What the near future holds

The Board is dedicated to maintaining highly supportive monetary conditions to achieve Australia’s return to full employment and inflation consistent with the goal. The Board will not raise the cash rate until true inflation is sustainably within the 2-3% goal range. While inflation has improved, it is too early to conclude that it is sustainably within the target range.

There are uncertainties about how persistent the improvement in inflation will be, considering recent occurrences in global energy markets and continuous supply-side issues. Concurrently, wages growth remains modest, and it is likely to be some time yet before growth in labour costs is at a rate consistent with inflation being sustainably at target. The Board is willing to be patient as it monitors how the various factors affecting inflation in Australia evolve.

How does this affect the property market?

This month’s announcement is welcome news for property owners. However, there is still speculation the RBA could increase the cash rate as early as June, as inflation has risen faster than expected.

Homebuyers could face increased mortgage repayments as soon as June, 2022, as financial markets and economists warn an expeditious accumulation in inflation could force the RBA to increase official rates higher than 2 per cent within 12 months.

In an occurrence that contributes to growing federal concerns about cost-of-living pressures leading into an election due by May, the Commonwealth Bank, the nation’s biggest lender, said it believed the RBA would have to begin raising interest rates by the middle of the year.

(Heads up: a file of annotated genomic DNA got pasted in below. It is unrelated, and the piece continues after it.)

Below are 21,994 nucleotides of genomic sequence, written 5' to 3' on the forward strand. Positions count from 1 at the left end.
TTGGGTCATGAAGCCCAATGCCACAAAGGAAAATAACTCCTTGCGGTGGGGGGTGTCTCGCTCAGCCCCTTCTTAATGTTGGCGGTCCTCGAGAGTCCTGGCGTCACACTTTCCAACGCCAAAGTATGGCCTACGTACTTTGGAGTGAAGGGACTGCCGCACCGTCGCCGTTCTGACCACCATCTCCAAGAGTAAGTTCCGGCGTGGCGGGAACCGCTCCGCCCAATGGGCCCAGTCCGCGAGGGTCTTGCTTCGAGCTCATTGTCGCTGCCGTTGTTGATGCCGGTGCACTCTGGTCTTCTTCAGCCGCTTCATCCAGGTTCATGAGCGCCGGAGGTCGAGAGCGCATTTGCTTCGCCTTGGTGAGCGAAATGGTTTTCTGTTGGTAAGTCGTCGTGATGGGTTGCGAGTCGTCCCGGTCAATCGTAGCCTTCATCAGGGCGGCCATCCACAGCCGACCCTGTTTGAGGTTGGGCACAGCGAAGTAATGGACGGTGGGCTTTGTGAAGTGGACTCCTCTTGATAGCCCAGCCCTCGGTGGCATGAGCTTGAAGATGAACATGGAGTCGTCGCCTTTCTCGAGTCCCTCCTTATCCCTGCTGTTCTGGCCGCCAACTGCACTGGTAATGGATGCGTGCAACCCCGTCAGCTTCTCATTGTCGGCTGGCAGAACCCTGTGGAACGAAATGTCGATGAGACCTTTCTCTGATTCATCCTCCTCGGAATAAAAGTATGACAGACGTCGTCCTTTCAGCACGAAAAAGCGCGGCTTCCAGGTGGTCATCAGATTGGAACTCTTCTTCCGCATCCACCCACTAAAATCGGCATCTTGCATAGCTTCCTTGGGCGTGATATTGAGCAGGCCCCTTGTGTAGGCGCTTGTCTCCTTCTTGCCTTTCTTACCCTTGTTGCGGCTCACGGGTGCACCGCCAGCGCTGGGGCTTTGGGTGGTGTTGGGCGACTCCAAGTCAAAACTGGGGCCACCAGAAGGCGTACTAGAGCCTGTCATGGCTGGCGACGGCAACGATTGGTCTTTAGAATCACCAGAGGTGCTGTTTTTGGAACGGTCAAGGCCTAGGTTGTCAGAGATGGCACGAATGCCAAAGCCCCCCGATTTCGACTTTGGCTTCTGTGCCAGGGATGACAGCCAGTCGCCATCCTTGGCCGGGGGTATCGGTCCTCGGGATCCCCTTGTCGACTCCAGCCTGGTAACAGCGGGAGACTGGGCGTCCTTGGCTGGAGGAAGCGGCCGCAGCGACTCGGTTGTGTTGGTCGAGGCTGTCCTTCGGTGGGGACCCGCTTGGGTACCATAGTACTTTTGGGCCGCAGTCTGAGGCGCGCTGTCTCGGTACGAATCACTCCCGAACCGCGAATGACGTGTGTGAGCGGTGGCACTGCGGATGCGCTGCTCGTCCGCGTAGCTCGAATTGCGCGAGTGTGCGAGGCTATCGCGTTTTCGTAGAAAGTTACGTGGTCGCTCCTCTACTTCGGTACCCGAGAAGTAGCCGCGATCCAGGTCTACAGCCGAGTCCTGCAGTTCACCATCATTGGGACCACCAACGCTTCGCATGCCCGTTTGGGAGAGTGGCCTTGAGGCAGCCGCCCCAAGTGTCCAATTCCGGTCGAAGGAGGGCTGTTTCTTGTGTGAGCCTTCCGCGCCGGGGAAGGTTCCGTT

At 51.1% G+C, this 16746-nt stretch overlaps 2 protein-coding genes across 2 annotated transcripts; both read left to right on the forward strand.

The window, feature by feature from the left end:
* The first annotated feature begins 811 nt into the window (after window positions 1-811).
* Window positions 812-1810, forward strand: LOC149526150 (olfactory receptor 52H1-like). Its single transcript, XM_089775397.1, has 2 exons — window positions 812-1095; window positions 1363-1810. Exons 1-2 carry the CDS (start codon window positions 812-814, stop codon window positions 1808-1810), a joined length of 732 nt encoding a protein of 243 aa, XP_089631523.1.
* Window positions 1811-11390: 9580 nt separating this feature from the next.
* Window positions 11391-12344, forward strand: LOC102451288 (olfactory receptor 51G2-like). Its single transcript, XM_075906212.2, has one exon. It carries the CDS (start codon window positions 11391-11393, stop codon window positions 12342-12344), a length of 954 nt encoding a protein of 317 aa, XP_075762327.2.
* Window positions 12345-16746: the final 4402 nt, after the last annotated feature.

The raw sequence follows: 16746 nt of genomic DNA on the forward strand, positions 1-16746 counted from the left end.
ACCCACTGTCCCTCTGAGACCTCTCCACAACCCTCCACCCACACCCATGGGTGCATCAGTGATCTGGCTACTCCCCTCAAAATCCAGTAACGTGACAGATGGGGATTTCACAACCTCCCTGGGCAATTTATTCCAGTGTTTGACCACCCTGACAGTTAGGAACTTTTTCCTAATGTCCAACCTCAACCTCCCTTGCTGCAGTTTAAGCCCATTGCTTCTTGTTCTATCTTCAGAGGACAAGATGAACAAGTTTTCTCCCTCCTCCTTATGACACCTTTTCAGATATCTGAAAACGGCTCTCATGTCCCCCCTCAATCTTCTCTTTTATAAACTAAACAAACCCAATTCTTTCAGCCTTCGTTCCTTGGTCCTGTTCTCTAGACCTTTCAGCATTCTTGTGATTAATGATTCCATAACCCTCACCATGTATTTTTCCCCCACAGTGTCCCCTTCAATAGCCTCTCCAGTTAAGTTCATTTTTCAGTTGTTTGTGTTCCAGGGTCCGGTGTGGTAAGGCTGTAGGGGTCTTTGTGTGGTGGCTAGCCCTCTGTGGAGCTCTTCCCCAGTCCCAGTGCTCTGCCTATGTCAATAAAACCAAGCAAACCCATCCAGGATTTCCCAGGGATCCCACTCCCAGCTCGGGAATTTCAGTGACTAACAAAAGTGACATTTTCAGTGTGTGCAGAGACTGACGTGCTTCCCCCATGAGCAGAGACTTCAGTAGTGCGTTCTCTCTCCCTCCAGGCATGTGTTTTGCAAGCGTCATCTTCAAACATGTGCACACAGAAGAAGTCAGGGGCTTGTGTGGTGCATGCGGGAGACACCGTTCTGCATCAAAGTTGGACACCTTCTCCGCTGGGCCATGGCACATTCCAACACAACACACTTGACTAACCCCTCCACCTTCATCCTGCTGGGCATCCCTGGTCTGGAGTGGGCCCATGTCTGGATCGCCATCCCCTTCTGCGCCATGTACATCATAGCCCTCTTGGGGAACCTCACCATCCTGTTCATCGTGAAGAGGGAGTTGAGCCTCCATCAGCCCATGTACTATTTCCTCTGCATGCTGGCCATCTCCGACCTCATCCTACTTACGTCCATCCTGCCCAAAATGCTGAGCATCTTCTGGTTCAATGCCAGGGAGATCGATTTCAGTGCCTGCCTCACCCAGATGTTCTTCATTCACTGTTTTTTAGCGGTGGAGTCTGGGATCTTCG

Even a 1% rise could add hundreds of dollars a month in repayments on the average new mortgage.

We’ve seen fixed-rate home loans creep up in recent months, but there is still a lot of competition amongst lenders for your business.

Interest rates are increasing, and the banks are yearning for your business.

While fixed rates have been incrementally increasing for months, variable rates are still being slashed but predominantly for new customers, unless you know what to ask for. So, now is the opportune time to obtain professional advice to help you negotiate and secure a cut that will endure the life of your loan.

The nation’s biggest home loan lender, Commonwealth Bank, conceded intense competition.

“We’ve seen rising levels of competitive intensity in the market, not just in housing but in several different areas,” CEO Matt Comyn told 9News.

“We believe that intense competition is going to continue, which is of course great news for customers.”

Property market snapshot – February 2022

The CoreLogic Daily Home Value Index is part of the suite of housing market indices produced by CoreLogic. Since being launched in 2007, the Index has established a new benchmark for measuring value changes across the Australian housing market.  The Home Value Index aims to measure month to month movements in the value of Australian housing markets.

Vogue Advisory Group – helping you understand the impact of the RBA cash rate

If you need help understanding what this announcement means for you, don’t hesitate to get in touch with us, we are here to assist in any way we can.